Supreme Court ruling could magnify corporate role in US politics


Story Transcript

DANYA NADAR, TRNN: Welcome to The Real News Network. My name is Danya, coming to you from Washington, DC. And joining me today is Mike Doyle, legal affairs correspondent with McClatchy Newspapers. Thanks for joining us, Mike.

MICHAEL DOYLE, LEGAL AFFAIRS CORRESPONDENT, MCCLATCHY: My pleasure.

NADAR: So the last time we had you on, we were predicting what the Supreme Court would decide on regarding corporate financing of campaign elections, and on Thursday there was the final decision or the ruling. So what do you make of it? And, actually, could you give us the background for our viewers and then tell us what the significance of this ruling is?

DOYLE: Right. The case is called Citizens United vs. Federal Election Commission. The question is whether corporations can be permitted to spend money on political campaigns from their own treasuries. The answer�and it was a surprisingly broad one�on Thursday is that corporations are no longer prohibited from spending their own corporate funds on political campaigns. This overturned several Supreme Court precedents. It opens the door for companies, nonprofit corporations, as well as labor unions, to spend potentially unlimited funds on what are called independent expenditures. These are not donations to candidates; these are contributions that fund ads and so on. It’s a potentially landmark decision, and it’s rooted in the idea that the corporate free-speech rights protected by the First Amendment are more important than the fears that spending leads to political corruption.

NADAR: Okay. And how is this different from PACs, or political action committees?

DOYLE: Political action committees are set up. There are about 4,000 of them at the federal level. They are set up by unions, by interest groups, and by corporations. They aggregate money from individuals, from employees, members of the union, and so on, and then spend that on behalf of the corporate or labor union interests. But it is segregated somehow. Some might think it’s an artificial distinction, but it is nonetheless segregated from the corporate funds. For decades, US political reformers have sought to keep out from the political process the powerful economic interests of corporations, and one of the ways they have done that is to restrict them from their direct spending. So PACs are set up to enable labor unions and corporations to speak politically through the spending the money, but without spending their own direct funds.

NADAR: Through their treasury.

DOYLE: Yes. Now, under the Court’s ruling on Citizens United, political action committees can contribute to candidates and run ads, and corporations and labor unions can run ads. And so there could be a double-barrel shotgun effect, really. It could vastly increase the amount of money going into the political system.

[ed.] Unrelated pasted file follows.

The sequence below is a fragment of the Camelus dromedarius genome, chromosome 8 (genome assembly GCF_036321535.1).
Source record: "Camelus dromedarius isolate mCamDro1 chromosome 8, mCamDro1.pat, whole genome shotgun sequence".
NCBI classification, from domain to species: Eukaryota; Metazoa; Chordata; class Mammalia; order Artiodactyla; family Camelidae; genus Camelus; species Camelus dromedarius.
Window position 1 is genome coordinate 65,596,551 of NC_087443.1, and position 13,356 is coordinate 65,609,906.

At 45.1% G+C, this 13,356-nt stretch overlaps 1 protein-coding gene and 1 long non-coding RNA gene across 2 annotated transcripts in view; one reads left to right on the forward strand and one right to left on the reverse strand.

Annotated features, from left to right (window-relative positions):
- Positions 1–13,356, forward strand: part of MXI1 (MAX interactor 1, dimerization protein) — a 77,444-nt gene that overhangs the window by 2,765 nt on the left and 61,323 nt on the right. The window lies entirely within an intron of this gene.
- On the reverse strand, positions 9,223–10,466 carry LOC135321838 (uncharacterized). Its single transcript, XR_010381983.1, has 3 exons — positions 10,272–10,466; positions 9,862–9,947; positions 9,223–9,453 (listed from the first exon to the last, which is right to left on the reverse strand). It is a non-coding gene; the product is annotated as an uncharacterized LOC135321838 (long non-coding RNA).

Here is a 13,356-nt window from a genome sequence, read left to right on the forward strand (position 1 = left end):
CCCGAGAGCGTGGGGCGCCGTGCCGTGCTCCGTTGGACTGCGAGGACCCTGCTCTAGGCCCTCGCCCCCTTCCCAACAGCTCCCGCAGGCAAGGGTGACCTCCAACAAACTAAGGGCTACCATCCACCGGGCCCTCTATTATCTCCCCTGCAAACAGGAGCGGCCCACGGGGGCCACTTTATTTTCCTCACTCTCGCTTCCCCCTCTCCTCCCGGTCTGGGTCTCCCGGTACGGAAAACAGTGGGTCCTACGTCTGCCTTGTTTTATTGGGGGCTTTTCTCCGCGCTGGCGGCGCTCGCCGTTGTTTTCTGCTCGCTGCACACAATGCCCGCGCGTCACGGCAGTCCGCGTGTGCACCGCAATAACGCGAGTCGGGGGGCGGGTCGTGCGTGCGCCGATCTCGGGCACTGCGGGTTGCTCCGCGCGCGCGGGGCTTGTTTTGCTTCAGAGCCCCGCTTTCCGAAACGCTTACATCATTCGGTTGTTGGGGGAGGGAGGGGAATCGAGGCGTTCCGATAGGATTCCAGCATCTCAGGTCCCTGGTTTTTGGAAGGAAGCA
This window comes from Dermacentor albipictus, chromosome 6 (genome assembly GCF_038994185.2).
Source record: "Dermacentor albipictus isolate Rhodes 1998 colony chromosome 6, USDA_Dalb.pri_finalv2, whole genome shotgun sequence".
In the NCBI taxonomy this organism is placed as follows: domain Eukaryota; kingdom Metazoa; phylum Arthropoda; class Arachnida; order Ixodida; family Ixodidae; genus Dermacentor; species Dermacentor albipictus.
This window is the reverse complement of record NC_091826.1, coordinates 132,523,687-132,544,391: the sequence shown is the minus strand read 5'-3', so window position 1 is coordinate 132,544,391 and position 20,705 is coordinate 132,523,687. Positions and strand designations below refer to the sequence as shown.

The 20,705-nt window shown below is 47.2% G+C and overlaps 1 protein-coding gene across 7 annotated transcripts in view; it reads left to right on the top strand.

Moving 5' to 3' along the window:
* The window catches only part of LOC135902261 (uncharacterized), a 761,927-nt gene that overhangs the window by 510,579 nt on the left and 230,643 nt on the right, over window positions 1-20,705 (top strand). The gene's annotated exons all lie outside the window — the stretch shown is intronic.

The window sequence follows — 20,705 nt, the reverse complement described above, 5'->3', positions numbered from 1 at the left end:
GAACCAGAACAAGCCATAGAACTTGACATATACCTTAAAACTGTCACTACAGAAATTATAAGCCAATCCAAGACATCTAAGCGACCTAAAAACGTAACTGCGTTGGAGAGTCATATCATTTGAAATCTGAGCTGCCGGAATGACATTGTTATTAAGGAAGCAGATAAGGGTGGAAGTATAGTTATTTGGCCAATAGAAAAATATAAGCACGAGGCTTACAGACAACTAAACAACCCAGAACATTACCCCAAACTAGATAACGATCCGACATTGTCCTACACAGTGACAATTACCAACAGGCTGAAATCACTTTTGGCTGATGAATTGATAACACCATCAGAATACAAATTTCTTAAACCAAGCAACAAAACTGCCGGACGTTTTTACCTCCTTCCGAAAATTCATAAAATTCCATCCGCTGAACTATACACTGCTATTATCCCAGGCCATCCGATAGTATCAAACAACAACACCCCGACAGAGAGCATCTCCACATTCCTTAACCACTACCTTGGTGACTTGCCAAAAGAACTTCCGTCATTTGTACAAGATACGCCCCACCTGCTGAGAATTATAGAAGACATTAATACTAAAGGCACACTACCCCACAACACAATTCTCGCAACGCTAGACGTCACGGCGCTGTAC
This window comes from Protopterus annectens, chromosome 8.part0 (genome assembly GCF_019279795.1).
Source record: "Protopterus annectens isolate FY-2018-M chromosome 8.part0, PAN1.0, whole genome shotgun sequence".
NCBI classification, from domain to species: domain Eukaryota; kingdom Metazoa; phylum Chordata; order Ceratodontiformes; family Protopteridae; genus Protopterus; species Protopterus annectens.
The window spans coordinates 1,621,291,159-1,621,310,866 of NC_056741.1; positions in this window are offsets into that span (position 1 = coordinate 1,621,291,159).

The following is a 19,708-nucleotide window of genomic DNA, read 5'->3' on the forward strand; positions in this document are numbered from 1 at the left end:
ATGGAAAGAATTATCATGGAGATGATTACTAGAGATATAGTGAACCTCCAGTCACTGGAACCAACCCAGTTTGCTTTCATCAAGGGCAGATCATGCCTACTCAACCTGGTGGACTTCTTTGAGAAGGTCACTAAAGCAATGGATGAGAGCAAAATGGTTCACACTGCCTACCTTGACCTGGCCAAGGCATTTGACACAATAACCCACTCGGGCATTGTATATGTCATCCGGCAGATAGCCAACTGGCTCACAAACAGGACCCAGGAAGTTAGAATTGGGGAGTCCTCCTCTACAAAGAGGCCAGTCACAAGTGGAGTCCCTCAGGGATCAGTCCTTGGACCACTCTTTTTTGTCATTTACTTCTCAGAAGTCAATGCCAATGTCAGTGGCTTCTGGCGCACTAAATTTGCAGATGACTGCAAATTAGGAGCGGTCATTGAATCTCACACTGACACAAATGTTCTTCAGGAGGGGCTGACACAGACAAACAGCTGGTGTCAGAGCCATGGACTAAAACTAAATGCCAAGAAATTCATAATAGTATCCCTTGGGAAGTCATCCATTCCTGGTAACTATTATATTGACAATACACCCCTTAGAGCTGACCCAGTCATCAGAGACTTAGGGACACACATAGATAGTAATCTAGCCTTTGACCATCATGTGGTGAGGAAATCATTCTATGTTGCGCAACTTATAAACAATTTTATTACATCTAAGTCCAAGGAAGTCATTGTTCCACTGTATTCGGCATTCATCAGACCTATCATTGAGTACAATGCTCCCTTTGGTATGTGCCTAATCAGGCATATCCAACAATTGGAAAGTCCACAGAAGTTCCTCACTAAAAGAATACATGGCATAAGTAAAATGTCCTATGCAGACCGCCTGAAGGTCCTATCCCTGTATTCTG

NADAR: So is there a limit of how much individuals or unions can spend in a cap, and versus [inaudible]

DOYLE: There are limits on campaign contributions, that is, money that is contributed to a candidate. There are essentially no limits to what can be spent on the so-called independent expenditures, so that, say if I’m a corporate entity�Exxon, could be the Sierra Club, the National Rifle Association, Bank of America�and I want to support or oppose a candidate for office, under the new Court’s ruling, I could take as much money as I deem appropriate and run advertisements that might say something like “Vote for candidate X” or “Vote against candidate Y,” or something even a little more implicit: “Candidate X is the best man for the job, and voters should keep that in mind when they go to the polls.” So as far as I can tell, there are no limits on the independent expenditures�or, I’m sorry, the contribution limits will remain in place.

NADAR: And in terms of spending directly to a candidate, do you think that this ruling would set a precedent for direct spending?

DOYLE: Sure. Every Supreme Court case is a precedent. It’s the law of the land. As the Court showed Thursday, sometimes those precedents don’t last very long, and it’s in a move that really angered Associate Justice John Paul Stevens, at 89 the oldest of the justices. The Court overturned two precedents, one as recently passed as six years ago. So precedents don’t necessarily last forever. But so long as they have not been overturned, they become the building blocks for another challenge, and it’s very easy to imagine that skeptics of campaign finance restrictions will now take the Citizens United argument and say we should broaden speech rights in terms of contribution limits. Why should there be limits on what people are allowed to give to candidates, whether a company or an individual? So if I were a campaign finance lawyer, particularly if I was skeptical of campaign finance limits, I would be scouring the 54- or 57-page majority opinion by Justice Anthony Kennedy, and identifying the arguments that I can now use for my next attack on the law, the primary law currently being the so-called McCain-Feingold law passed in 2002.

NADAR: So what does this mean for states currently that have regulations regarding campaign election [inaudible]

DOYLE: Well, there are on the order of two dozen states that do have some form of regulations. If a state currently prohibits the corporations from spending on a candidate’s behalf, those are out the door, presumably because the same First Amendment argument applies at that state level. If there are state restrictions on donations to candidates, that is, money going to a candidate instead of to an ad, those should not be affected by the ruling.